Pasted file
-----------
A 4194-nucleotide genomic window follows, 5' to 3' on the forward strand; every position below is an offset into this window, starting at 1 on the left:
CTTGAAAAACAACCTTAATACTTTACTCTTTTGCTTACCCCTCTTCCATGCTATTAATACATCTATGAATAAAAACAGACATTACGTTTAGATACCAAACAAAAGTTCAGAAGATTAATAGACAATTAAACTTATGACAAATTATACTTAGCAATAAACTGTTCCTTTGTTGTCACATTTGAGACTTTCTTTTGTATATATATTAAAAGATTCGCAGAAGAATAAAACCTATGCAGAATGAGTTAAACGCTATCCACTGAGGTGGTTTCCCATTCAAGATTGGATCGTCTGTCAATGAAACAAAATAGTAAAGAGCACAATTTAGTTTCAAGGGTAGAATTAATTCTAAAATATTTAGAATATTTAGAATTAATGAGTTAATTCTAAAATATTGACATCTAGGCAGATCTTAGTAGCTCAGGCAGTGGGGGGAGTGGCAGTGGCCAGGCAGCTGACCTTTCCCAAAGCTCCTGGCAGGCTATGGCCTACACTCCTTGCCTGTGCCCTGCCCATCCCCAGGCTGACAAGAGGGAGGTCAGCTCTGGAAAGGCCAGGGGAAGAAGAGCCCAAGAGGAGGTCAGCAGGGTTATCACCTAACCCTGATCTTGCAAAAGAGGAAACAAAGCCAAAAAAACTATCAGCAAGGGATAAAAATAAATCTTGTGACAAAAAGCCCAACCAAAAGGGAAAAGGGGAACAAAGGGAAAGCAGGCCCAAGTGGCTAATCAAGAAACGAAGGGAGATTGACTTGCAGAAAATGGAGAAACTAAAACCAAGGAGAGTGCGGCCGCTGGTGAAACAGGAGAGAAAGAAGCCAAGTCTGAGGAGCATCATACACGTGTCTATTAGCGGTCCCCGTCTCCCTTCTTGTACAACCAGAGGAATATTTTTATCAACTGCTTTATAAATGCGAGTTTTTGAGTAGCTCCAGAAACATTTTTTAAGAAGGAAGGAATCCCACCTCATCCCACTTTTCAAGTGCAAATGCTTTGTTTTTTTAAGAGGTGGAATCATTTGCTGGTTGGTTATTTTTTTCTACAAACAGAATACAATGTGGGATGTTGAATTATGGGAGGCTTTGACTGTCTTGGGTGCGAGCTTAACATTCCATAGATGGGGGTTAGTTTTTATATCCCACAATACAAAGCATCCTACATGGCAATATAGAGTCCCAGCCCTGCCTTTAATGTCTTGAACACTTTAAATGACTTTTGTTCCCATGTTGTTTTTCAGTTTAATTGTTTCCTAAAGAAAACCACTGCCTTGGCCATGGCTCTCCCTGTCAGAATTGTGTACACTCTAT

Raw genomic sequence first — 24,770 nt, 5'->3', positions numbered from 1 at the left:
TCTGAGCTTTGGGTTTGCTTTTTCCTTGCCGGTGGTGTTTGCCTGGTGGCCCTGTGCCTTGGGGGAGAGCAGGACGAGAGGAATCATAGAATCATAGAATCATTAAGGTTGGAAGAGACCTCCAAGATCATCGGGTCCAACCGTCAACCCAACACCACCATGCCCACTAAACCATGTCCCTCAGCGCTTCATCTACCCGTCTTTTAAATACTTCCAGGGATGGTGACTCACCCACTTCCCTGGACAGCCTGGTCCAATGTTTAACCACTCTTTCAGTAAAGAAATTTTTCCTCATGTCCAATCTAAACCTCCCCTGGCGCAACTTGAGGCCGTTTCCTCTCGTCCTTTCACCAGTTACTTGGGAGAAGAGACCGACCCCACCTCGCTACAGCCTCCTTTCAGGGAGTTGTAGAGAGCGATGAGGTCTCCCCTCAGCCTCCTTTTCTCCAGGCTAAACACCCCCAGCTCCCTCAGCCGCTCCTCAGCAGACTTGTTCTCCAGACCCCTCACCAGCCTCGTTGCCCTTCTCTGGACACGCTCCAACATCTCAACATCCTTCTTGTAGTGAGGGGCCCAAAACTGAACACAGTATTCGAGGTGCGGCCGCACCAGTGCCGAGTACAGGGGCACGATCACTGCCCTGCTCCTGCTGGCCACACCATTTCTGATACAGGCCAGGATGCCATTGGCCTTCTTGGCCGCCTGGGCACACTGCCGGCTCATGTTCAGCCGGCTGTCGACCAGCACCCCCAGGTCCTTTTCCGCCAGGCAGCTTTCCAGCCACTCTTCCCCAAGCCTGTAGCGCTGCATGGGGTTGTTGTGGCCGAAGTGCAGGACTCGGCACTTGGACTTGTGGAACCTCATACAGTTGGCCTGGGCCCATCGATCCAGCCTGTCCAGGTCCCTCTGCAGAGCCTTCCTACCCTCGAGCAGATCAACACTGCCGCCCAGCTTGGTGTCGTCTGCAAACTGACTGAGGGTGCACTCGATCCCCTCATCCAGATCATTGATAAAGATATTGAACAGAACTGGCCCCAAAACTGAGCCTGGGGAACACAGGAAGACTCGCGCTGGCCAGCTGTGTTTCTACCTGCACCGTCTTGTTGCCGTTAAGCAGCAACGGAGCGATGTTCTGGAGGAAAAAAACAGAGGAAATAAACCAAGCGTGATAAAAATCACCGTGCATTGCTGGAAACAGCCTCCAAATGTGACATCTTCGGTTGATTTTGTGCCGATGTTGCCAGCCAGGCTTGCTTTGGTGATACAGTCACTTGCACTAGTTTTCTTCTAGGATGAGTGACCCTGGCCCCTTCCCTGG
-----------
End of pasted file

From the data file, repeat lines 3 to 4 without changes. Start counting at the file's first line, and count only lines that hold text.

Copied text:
Raw genomic sequence first — 24,770 nt, 5'->3', positions numbered from 1 at the left:
TCTGAGCTTTGGGTTTGCTTTTTCCTTGCCGGTGGTGTTTGCCTGGTGGCCCTGTGCCTTGGGGGAGAGCAGGACGAGAGGAATCATAGAATCATAGAATCATTAAGGTTGGAAGAGACCTCCAAGATCATCGGGTCCAACCGTCAACCCAACACCACCATGCCCACTAAACCATGTCCCTCAGCGCTTCATCTACCCGTCTTTTAAATACTTCCAGGGATGGTGACTCACCCACTTCCCTGGACAGCCTGGTCCAATGTTTAACCACTCTTTCAGTAAAGAAATTTTTCCTCATGTCCAATCTAAACCTCCCCTGGCGCAACTTGAGGCCGTTTCCTCTCGTCCTTTCACCAGTTACTTGGGAGAAGAGACCGACCCCACCTCGCTACAGCCTCCTTTCAGGGAGTTGTAGAGAGCGATGAGGTCTCCCCTCAGCCTCCTTTTCTCCAGGCTAAACACCCCCAGCTCCCTCAGCCGCTCCTCAGCAGACTTGTTCTCCAGACCCCTCACCAGCCTCGTTGCCCTTCTCTGGACACGCTCCAACATCTCAACATCCTTCTTGTAGTGAGGGGCCCAAAACTGAACACAGTATTCGAGGTGCGGCCGCACCAGTGCCGAGTACAGGGGCACGATCACTGCCCTGCTCCTGCTGGCCACACCATTTCTGATACAGGCCAGGATGCCATTGGCCTTCTTGGCCGCCTGGGCACACTGCCGGCTCATGTTCAGCCGGCTGTCGACCAGCACCCCCAGGTCCTTTTCCGCCAGGCAGCTTTCCAGCCACTCTTCCCCAAGCCTGTAGCGCTGCATGGGGTTGTTGTGGCCGAAGTGCAGGACTCGGCACTTGGACTTGTGGAACCTCATACAGTTGGCCTGGGCCCATCGATCCAGCCTGTCCAGGTCCCTCTGCAGAGCCTTCCTACCCTCGAGCAGATCAACACTGCCGCCCAGCTTGGTGTCGTCTGCAAACTGACTGAGGGTGCACTCGATCCCCTCATCCAGATCATTGATAAAGATATTGAACAGAACTGGCCCCAAAACTGAGCCTGGGGAACACAGGAAGACTCGCGCTGGCCAGCTGTGTTTCTACCTGCACCGTCTTGTTGCCGTTAAGCAGCAACGGAGCGATGTTCTGGAGGAAAAAAACAGAGGAAATAAACCAAGCGTGATAAAAATCACCGTGCATTGCTGGAAACAGCCTCCAAATGTGACATCTTCGGTTGATTTTGTGCCGATGTTGCCAGCCAGGCTTGCTTTGGTGATACAGTCACTTGCACTAGTTTTCTTCTAGGATGAGTGACCCTGGCCCCTTCCCTGG